Andy Murray's struggles continue as he is beaten in Miami by Grigor Dimitrov

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A racquet-smashing Andy Murray saw his hopes of a third Miami Open title go up in flames as he was beaten in three sets by Grigor Dimitrov.

Murray, who also went out of the Indian Wells Masters in the third round a fortnight ago, was a set up but the 26th seed hit back to seal a 6-7 6-4 6-3 victory and leave Murray with just two wins on the ATP World Tour since reaching the Australian Open final in January.

Playing at his training base in Florida, where he won the 2009 and 2013 titles, there was little sign of home advantage for the Brit as the Bulgarian dominated from the baseline throughout the match and when Dimitrov won the second set, Murray took his frustration out on his racquet, which earned him a violation from the umpire.

The opening set had started well for Murray as after wasting three break points in the opening game he then made the breakthrough in the third game before Dimitrov hit straight back to level at 2-2.

It went with serve until a tie-break where the Brit prevailed, conceding just one point to take the set.

Any thoughts Murray had of a safe passage were quickly extinguished as an error-riddled start to the second set saw him win just two points in the opening four games as Dimitrov raced into a 4-0 lead.

Murray brought it back to 4-3 and then had a break point to level at 5-5 but Dimitrov showed some steel to hold on for the set to send it to a deciding third and push Murray over the edge as he got violent with his racquet.

That seemed to do the trick for Murray as he took advantage of some Dimitrov errors to lead at 3-1 but then it began to crumble in the early evening sunshine in Miami.

The Bulgarian broke back straight away and M urray, looking to be struggling physically, cut a disconsolate figure in the latter stages of the match as Dimitrov won the final five games in succession to take the deciding set 6-4.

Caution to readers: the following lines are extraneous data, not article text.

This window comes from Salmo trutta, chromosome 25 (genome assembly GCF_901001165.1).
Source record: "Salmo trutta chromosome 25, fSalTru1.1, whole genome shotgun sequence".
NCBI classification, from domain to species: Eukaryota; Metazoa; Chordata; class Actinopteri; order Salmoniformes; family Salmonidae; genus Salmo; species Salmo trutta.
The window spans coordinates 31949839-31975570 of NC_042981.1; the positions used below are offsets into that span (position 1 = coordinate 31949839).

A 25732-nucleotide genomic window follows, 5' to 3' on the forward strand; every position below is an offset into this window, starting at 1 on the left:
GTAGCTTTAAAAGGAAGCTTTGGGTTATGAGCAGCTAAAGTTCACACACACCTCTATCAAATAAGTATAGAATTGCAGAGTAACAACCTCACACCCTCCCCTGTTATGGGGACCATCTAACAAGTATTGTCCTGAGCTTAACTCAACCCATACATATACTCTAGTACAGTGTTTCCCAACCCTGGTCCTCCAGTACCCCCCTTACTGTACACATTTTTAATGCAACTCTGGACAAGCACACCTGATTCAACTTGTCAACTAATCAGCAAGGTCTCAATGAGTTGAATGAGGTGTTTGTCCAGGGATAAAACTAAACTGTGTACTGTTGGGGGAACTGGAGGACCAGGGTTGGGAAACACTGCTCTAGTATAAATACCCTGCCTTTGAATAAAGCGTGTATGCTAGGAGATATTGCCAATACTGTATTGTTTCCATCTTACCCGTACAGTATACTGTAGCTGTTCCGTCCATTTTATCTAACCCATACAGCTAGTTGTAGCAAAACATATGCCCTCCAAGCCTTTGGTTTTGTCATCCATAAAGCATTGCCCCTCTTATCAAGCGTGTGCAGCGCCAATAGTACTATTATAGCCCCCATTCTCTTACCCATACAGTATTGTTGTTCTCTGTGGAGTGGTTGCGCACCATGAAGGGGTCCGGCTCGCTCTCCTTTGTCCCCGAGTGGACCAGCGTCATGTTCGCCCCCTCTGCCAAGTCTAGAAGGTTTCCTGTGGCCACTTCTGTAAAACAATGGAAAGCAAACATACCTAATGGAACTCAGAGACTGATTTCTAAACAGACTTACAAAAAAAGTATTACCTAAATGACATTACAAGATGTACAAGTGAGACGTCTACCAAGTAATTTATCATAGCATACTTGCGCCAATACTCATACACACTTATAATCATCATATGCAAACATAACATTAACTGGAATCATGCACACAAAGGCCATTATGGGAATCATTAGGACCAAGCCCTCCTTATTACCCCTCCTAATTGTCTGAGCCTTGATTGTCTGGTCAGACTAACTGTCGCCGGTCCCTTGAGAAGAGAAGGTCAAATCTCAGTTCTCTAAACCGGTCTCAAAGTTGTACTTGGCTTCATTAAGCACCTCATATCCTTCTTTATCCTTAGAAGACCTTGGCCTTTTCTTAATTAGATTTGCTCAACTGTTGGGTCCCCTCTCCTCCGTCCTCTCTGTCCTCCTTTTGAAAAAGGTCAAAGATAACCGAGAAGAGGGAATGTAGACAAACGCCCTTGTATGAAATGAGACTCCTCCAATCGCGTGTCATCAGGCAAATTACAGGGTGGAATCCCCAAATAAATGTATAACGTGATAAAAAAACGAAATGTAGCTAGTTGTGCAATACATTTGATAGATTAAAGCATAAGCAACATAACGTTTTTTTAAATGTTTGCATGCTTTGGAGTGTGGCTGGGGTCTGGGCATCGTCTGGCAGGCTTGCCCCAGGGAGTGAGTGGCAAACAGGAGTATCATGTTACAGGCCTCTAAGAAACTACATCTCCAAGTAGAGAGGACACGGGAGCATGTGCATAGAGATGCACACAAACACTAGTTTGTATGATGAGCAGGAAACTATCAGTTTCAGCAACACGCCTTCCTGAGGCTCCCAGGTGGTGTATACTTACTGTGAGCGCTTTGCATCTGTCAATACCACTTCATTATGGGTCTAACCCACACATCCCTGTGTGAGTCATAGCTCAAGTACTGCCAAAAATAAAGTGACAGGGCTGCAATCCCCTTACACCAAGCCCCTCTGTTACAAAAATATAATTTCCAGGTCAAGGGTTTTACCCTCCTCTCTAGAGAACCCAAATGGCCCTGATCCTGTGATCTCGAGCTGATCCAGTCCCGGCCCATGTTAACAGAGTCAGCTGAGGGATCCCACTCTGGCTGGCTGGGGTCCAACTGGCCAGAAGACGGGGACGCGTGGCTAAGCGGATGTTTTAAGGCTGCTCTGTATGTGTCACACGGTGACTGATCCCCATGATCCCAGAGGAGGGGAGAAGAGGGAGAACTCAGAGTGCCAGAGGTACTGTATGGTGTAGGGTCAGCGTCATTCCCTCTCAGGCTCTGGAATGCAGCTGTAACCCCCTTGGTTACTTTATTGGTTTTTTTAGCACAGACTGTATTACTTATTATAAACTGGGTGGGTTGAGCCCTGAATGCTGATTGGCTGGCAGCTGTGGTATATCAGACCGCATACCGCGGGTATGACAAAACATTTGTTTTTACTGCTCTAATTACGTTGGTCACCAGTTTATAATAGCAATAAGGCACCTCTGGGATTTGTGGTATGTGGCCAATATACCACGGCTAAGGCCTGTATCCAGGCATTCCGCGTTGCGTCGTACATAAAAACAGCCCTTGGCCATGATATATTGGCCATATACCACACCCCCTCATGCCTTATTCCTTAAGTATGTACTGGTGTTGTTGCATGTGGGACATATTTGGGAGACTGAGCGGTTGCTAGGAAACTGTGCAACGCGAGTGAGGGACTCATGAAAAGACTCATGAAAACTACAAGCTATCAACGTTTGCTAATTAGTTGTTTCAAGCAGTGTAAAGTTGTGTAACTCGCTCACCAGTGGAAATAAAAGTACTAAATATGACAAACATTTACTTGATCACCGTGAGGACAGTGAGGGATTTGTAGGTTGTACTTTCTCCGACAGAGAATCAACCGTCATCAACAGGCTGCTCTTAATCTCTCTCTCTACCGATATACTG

Defeat ends a difficult time for the Scot, still coping with the demands of being a new father, in the American hard-court swing of the year after exiting the BNP Paribas Open at the same stage following an unlikely defeat to Federico Delbonis.

He will now head back to Europe to prepare for the clay-court season, where he is back in action at the Monte Carlo Masters in April.

Trailing 3-1 in the final set Dimitrov could easily have crumbled and allowed Murray through, but it was the other way round and the Bulgarian was confident he would turn his fortunes around,

"Coming into the third set I knew Andy is going to run down every shot and he was up a break," he told Sky Sports 3. "That didn't discourage but I felt I was striking the ball back and I thought I would get a chance and I saw that opportunity and I was on top of my game when it came. Physically felt fine and so it is on to the next one.

"I have been working a lot, my main goal was to leave myself on the court and that is what I did. I took my opportunities, my break point percentage was high and that gave me a pretty comfortable advantage."

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